Dance of water molecules turns fire-colored beetles into antifreeze artists
Certain plants and animals protect themselves against temperatures below freezing with antifreeze proteins. How the larva of the beetle Dendroides canadensis manages to withstand temperatures down to -30 ...
Possible new explanation found for sudden demise of Khmer Empire
Water governs cell movement
Water gives life. Researchers at Linköping University in Sweden now show how the cells in our bodies are driven mainly by water power – a discovery that in the long run opens the way for a new strategy ...
Research looks at hydrology, soil constraints to shale-gas development
(Phys.org)—Across the Appalachian Plateau in Pennsylvania, 50 to 70 percent of shale-gas pads are being developed on slopes that could be prone to erosion and sedimentation problems, according to researchers ...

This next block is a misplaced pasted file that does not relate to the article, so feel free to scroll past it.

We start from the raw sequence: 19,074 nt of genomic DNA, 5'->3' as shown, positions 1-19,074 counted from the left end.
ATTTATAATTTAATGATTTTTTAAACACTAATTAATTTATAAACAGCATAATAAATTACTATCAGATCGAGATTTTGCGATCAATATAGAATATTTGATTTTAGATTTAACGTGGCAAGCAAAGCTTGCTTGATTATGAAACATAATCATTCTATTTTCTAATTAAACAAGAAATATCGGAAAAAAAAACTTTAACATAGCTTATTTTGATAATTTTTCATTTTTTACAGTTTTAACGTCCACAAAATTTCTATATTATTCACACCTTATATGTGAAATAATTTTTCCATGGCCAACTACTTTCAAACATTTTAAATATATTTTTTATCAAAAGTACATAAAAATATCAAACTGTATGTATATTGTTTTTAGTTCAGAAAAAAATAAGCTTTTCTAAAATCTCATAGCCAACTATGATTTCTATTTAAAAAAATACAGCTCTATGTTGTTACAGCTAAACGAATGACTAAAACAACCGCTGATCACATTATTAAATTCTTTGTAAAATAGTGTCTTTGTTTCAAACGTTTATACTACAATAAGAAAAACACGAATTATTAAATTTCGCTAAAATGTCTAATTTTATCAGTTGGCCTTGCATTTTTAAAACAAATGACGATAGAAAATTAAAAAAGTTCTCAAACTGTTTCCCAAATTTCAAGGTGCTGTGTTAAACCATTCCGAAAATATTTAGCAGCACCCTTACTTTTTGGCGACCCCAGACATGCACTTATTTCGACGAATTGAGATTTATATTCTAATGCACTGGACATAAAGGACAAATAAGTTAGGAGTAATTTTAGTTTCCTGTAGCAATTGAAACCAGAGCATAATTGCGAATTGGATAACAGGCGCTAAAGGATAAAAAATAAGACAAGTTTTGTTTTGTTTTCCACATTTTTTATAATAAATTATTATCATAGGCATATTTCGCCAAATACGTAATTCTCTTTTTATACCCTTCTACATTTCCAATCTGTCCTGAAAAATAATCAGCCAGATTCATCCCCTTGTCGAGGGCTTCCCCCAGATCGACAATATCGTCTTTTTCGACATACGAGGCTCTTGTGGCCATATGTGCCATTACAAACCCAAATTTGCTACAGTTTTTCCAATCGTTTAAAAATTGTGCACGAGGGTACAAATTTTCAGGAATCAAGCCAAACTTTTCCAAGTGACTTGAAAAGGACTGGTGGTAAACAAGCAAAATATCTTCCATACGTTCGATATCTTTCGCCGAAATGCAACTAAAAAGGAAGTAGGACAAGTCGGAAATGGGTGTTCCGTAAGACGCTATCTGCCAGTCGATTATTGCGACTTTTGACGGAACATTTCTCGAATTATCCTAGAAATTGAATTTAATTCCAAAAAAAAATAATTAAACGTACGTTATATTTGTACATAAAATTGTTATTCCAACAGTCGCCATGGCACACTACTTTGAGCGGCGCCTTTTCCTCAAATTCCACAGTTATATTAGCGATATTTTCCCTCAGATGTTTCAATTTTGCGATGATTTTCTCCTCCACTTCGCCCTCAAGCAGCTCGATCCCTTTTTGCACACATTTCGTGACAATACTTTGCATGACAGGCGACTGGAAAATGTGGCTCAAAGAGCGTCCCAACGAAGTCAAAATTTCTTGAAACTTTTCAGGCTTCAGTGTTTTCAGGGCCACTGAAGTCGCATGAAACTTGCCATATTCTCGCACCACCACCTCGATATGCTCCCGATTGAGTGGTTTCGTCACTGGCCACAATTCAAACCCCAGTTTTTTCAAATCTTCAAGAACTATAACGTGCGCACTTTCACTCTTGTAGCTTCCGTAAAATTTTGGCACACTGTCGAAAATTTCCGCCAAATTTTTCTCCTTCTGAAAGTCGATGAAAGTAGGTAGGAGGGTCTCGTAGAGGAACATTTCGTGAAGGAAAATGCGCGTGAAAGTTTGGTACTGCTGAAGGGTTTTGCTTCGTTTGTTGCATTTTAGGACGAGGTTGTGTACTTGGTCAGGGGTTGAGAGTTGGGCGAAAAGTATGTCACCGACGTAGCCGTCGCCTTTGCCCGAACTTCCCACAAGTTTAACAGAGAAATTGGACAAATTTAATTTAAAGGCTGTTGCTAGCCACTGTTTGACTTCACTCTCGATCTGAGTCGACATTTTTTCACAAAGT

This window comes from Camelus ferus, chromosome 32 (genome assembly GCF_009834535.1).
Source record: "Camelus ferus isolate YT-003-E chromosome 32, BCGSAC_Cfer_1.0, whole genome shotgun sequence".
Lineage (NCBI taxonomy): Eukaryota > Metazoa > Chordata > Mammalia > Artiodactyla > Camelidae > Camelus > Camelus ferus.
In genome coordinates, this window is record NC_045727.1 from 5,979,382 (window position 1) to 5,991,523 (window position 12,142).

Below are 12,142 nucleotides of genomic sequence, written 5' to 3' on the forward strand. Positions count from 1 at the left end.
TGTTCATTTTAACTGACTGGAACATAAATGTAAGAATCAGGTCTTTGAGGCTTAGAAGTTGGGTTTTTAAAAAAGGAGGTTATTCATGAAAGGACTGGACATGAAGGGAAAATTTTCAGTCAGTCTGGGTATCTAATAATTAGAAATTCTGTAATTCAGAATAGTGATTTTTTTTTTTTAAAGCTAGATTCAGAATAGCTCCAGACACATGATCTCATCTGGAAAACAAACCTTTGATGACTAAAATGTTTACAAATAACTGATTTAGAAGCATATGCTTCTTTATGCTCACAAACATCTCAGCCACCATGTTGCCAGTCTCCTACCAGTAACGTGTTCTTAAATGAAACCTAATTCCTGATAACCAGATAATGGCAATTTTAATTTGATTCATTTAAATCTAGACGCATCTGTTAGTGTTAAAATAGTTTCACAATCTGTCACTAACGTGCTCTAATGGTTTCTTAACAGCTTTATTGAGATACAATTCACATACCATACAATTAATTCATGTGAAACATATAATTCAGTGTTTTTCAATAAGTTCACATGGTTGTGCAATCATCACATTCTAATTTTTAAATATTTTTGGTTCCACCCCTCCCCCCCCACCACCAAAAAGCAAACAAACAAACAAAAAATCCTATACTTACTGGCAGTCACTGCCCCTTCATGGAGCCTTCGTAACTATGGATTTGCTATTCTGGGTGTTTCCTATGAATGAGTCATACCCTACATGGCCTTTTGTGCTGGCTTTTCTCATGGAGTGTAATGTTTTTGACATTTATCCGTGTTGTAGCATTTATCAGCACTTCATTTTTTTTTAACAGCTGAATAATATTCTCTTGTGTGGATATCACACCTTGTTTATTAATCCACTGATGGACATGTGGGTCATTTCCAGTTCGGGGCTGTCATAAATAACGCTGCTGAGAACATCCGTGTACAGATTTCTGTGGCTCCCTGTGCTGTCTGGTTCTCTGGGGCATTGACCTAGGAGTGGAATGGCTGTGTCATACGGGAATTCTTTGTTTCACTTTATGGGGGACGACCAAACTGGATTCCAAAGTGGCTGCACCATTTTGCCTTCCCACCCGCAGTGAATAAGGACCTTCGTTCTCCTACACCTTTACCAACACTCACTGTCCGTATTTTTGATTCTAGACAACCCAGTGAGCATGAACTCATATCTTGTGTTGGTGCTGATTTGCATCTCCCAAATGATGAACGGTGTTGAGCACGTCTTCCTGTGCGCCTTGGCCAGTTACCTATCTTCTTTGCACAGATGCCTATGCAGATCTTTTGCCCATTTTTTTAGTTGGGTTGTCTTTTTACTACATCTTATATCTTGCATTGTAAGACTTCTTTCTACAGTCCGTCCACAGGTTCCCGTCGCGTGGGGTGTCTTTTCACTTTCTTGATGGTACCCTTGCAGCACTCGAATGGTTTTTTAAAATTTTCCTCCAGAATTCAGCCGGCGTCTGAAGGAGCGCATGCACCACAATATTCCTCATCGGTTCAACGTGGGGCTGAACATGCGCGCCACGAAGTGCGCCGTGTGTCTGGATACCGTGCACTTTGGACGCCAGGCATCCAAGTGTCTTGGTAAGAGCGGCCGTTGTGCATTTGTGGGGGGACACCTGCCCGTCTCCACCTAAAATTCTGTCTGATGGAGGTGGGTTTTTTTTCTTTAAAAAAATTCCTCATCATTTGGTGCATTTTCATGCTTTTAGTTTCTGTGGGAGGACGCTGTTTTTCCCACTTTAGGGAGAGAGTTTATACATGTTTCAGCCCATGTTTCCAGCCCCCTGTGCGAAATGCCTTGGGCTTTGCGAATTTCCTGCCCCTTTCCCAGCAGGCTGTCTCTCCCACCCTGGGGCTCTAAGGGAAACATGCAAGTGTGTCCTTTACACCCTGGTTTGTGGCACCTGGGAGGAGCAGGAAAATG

Testing on revolutionary marine energy device begins
The Whatever Input to Torsion Transfer (WITT) transmission system collects chaotic movement in water, wind, human, animal or vehicle motion and turns it into useable power.
Research explores virus movement in Madison groundwater
According to the conventional wisdom, drinking water taken from a deep aquifer protected by a semi-permeable layer of rock should be protected from many contaminants, including viruses.
Study offers historic buildings protection from climate change
Some of the nation's most historic buildings and monuments may be better protected from decay in future, following a development by engineers.
Limestone caves provide measure of Australian groundwater
Australia's limestone caves hold precious clues to Australia's groundwater – the nation's most important savings bank of fresh water, a leading water scientist says.
Environmental effects of cold-climate strawberry farming
Strawberries are America's fifth-favorite fruit, according to consumption rates. California and Florida grow more than 95% of the nation's strawberries; an additional 12,000 acres are planted in other states. Strawberries ...